Analysis: Seahawks Show Great Foresight Trading Up For Florida T Stone Forsythe

Seattle has a pair of starting tackles under contract in Duane Brown and Brandon Shell, but both players are scheduled to be free agents next March. Forsythe provides the organization with a hedge who could become a long-term starter on the left or right side.
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Putting a bow on the smallest draft class in franchise history, the Seahawks shipped picks 217 and 250 to the Bears to move up nine spots and select Florida tackle Stone Forsyth with the 208th overall selection.

Seattle will enter the 2021 season with Duane Brown and Brandon Shell cemented in the starting lineup at both tackle spots. But beyond next season, the team has major question marks at both positions, as both players are set to become free agents next March and Brown will turn 36 years old in August.

By investing a sixth round pick in Forsythe, a prospect many draft pundits viewed as a day two selection heading into draft weekend, the Seahawks landed themselves a high-upside developmental prospect with starter potential on either side.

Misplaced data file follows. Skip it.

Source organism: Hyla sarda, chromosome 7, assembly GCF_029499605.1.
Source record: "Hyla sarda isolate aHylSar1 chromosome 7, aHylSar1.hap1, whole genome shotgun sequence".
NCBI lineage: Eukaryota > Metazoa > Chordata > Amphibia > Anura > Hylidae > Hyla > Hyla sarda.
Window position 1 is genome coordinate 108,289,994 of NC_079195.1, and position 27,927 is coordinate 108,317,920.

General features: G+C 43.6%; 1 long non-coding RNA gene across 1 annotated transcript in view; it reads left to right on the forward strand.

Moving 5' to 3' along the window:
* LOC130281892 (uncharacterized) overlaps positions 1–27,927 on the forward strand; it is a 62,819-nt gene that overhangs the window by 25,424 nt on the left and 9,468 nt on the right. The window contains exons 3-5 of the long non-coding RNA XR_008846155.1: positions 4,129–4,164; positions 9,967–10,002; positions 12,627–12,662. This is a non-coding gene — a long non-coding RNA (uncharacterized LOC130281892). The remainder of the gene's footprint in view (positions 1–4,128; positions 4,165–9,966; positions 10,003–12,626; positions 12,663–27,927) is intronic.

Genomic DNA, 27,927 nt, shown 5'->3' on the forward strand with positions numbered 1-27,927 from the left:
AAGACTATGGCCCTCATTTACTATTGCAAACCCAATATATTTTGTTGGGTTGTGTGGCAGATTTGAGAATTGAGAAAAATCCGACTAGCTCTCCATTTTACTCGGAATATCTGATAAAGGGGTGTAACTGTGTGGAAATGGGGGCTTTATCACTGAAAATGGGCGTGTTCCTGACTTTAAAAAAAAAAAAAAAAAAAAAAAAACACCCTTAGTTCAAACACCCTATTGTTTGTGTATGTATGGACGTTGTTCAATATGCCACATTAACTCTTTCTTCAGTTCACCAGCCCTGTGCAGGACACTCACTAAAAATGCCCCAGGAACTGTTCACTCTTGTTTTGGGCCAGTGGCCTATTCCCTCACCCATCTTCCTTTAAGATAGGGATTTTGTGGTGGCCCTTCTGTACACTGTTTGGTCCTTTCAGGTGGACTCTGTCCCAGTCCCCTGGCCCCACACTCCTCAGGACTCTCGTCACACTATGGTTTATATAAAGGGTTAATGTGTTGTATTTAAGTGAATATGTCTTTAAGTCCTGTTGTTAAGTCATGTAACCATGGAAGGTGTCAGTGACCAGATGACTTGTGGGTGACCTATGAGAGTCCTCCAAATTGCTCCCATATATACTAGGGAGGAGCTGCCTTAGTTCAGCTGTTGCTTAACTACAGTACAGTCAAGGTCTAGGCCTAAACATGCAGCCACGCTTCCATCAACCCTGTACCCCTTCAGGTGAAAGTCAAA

Standing 6-foot-8 and weighing 307 pounds, Forsythe somehow towers over other tackle prospects and possesses long 34 3/8-inch arms and an 83 1/4-inch wing span. He uses this length with outstanding effectiveness in pass protection to keep pass rushers at bay and he's ridiculously light on his feet mirroring defenders for a player of his massive size.

Last season, Forsythe slid over to left tackle for the Gators and allowed just two sacks on 513 pass protection snaps, per Pro Football Focus. In two seasons as a starter, he allowed 21 hurries, five sacks, and 10 quarterback hits, proving to be one of the best in the SEC at keeping his signal caller clean.

But while Forsythe's length allows him to get hands on defenders quickly, his height can actually create major problems for him, particularly in the run game. Even when he's playing low by his standards, defenders often can still get underneath him and he will have to get stronger to compensate because he isn't going to get shorter overnight. Winning the fight for leverage will always be an issue for him.

The good news on that front? His athletic fluidity and lateral quickness cater well to a zone-centric run blocking scheme where he can get out in space. Under new offensive coordinator Shane Waldron, his strengths should be best accentuated and he will have time to develop as a blocker on gap-oriented plays under the tutelage of line coach Mike Solari.

For now, Forysthe will be expected to compete for snaps at both tackle positions behind Brown and Shell. Depending on how he progresses in his rookie season, he could step into the starting lineup in 2022 as a potential long-term blindside protector for Russell Wilson, offering excellent value for this late in the draft.